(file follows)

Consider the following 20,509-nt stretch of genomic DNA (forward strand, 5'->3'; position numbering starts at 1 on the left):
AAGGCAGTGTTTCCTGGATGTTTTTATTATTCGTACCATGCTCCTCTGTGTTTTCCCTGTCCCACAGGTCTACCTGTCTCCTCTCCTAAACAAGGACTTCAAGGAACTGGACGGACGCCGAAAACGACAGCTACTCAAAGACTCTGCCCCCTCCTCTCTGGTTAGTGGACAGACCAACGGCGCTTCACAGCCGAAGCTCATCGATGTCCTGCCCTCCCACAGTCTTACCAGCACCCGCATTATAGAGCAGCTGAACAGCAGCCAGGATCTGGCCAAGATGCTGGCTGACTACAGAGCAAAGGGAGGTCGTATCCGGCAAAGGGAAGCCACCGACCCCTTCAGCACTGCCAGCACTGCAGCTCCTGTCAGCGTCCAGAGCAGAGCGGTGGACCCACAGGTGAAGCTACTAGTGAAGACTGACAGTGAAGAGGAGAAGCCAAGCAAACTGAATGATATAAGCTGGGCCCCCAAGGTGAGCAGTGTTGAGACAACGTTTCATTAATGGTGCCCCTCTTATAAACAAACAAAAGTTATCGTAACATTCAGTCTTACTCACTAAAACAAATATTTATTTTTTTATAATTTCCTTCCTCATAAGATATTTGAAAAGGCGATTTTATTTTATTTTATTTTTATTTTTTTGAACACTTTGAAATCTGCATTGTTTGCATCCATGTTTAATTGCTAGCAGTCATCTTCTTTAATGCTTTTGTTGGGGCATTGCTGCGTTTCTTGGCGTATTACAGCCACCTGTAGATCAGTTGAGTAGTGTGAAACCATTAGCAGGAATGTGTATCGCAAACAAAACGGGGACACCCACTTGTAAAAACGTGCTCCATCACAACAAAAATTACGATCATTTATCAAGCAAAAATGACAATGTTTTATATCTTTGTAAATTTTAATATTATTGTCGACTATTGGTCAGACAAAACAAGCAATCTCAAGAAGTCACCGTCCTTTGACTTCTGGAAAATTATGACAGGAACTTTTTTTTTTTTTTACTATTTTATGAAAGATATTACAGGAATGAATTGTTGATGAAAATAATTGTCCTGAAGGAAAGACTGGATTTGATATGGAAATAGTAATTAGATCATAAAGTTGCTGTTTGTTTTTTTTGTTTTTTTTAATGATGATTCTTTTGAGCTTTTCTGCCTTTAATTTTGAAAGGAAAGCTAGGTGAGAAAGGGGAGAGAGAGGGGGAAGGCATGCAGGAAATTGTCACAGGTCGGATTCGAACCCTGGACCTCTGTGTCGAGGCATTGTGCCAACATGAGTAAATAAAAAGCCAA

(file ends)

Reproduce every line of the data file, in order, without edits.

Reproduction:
Consider the following 20,509-nt stretch of genomic DNA (forward strand, 5'->3'; position numbering starts at 1 on the left):
AAGGCAGTGTTTCCTGGATGTTTTTATTATTCGTACCATGCTCCTCTGTGTTTTCCCTGTCCCACAGGTCTACCTGTCTCCTCTCCTAAACAAGGACTTCAAGGAACTGGACGGACGCCGAAAACGACAGCTACTCAAAGACTCTGCCCCCTCCTCTCTGGTTAGTGGACAGACCAACGGCGCTTCACAGCCGAAGCTCATCGATGTCCTGCCCTCCCACAGTCTTACCAGCACCCGCATTATAGAGCAGCTGAACAGCAGCCAGGATCTGGCCAAGATGCTGGCTGACTACAGAGCAAAGGGAGGTCGTATCCGGCAAAGGGAAGCCACCGACCCCTTCAGCACTGCCAGCACTGCAGCTCCTGTCAGCGTCCAGAGCAGAGCGGTGGACCCACAGGTGAAGCTACTAGTGAAGACTGACAGTGAAGAGGAGAAGCCAAGCAAACTGAATGATATAAGCTGGGCCCCCAAGGTGAGCAGTGTTGAGACAACGTTTCATTAATGGTGCCCCTCTTATAAACAAACAAAAGTTATCGTAACATTCAGTCTTACTCACTAAAACAAATATTTATTTTTTTATAATTTCCTTCCTCATAAGATATTTGAAAAGGCGATTTTATTTTATTTTATTTTTATTTTTTTGAACACTTTGAAATCTGCATTGTTTGCATCCATGTTTAATTGCTAGCAGTCATCTTCTTTAATGCTTTTGTTGGGGCATTGCTGCGTTTCTTGGCGTATTACAGCCACCTGTAGATCAGTTGAGTAGTGTGAAACCATTAGCAGGAATGTGTATCGCAAACAAAACGGGGACACCCACTTGTAAAAACGTGCTCCATCACAACAAAAATTACGATCATTTATCAAGCAAAAATGACAATGTTTTATATCTTTGTAAATTTTAATATTATTGTCGACTATTGGTCAGACAAAACAAGCAATCTCAAGAAGTCACCGTCCTTTGACTTCTGGAAAATTATGACAGGAACTTTTTTTTTTTTTTACTATTTTATGAAAGATATTACAGGAATGAATTGTTGATGAAAATAATTGTCCTGAAGGAAAGACTGGATTTGATATGGAAATAGTAATTAGATCATAAAGTTGCTGTTTGTTTTTTTTGTTTTTTTTAATGATGATTCTTTTGAGCTTTTCTGCCTTTAATTTTGAAAGGAAAGCTAGGTGAGAAAGGGGAGAGAGAGGGGGAAGGCATGCAGGAAATTGTCACAGGTCGGATTCGAACCCTGGACCTCTGTGTCGAGGCATTGTGCCAACATGAGTAAATAAAAAGCCAA